# In neutral geometry, the line connecting midpoints in a triangle is orthogonal to the perpendicular bisector?

This is a curious problem that is relatively easy to prove in Euclidean geometry, but has stumped me a good while in neutral geometry.

For a given triangle, how can one show that the line joining the midpoints of two legs is orthogonal to the perpendicular bisector of the third?

Suppose you're given a triangle $ABC$ with midpoints $D$, $E$ and $F$. Armed with the parallel postulate, it is fairly easy to prove that all the smaller triangles $ADE, DBE, FEC, DEF$ are congruent, and so $D$ and $DE\parallel BC$, from which it follows that the perpendicular bisector of $BC$ is also perpendicular to $DE$.

But in neutral geometry, there is no parallel postulate, so I don't see a way to make a similar argument. I think I lose any information about $DE$, $DF$ and $EF$ concerning congruences. How could one then show that $FG\perp DE$?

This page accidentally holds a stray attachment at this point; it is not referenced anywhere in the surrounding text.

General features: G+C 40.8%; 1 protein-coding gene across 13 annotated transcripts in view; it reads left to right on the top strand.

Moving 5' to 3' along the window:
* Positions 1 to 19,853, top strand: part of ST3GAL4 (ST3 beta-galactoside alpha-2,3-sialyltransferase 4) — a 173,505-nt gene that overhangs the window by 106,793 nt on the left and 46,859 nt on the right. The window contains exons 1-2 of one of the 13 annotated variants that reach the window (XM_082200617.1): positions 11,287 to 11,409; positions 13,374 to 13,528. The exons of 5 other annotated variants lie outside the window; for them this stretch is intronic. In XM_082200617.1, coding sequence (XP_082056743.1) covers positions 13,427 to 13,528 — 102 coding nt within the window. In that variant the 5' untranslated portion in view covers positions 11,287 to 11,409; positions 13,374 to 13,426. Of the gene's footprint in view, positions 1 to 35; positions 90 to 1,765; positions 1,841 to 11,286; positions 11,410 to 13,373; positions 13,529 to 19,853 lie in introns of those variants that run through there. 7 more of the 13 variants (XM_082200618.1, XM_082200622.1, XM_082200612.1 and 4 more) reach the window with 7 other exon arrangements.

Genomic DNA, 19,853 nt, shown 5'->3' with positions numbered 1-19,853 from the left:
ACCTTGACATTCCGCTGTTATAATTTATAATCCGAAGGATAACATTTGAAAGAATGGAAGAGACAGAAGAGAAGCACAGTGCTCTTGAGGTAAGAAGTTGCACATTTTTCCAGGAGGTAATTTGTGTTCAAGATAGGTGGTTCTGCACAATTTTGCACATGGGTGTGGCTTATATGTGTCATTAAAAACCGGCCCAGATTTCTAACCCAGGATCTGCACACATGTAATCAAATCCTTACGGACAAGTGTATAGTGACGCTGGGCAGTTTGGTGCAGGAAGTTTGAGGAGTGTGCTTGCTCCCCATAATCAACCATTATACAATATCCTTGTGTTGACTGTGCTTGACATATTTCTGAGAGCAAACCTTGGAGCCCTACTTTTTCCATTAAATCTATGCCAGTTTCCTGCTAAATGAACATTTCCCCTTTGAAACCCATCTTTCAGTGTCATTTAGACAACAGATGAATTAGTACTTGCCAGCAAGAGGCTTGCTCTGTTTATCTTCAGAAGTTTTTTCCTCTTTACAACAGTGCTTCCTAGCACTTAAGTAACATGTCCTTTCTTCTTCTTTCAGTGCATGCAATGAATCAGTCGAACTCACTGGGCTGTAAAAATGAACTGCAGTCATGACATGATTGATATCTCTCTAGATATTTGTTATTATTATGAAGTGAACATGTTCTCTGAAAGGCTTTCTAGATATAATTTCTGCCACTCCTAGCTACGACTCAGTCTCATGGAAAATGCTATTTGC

At best, I was able to prove it in the special case that $ABC$ is equilateral using repeated side-side-side arguments, but I can't find a proof for any arbitrary triangle. Thank you for any thoughts.

• I think you need the intercept theorem or something similar. I think it should still hold in neutral geometry. See number E27-28. – Raskolnikov Apr 18 '11 at 9:25
• You can find this result as lemma 13.1 of W. Schwabhäuser, W Szmielew, A. Tarski, Metamathematische Methoden in der Geometrie. – Julien Narboux May 22 '15 at 14:33

The key is to focus on the line DE (call it $L$), which is (provably) in the middle of the picture.
We won't even think about line BC until the very end. If we consider curves of constant distance from $L$, one passing through A, and one passing through B and C (we will prove this), the picture has a nice symmetry, bringing us so close to the solution that the final step is easy.
Point A is at some distance from $L$. If we drop perpendiculars from A and B to $L$, we get congruent triangles (AAS) and so B is the same distance from $L$ as A. Similarly for A and C, so by transitivity B and C are the same distance from $L$.
Say the perpendiculars from B and C meet $L$ at M and N. Now define GF to be the perpendicular bisector of MN, with F on BC (but we do not yet know where or at what angle GF hits BC). Triangles MBG and NCG are congruent (SAS), so BG=CG and ∠BGM=∠CGN, giving us ∠BGF=∠CGF, which means ▵BGF and ▵CGF are congruent (SAS). This finally gives us that GF, which we already know to be perpendicular to DE, is indeed the perpendicular bisector of BC. Q.E.D.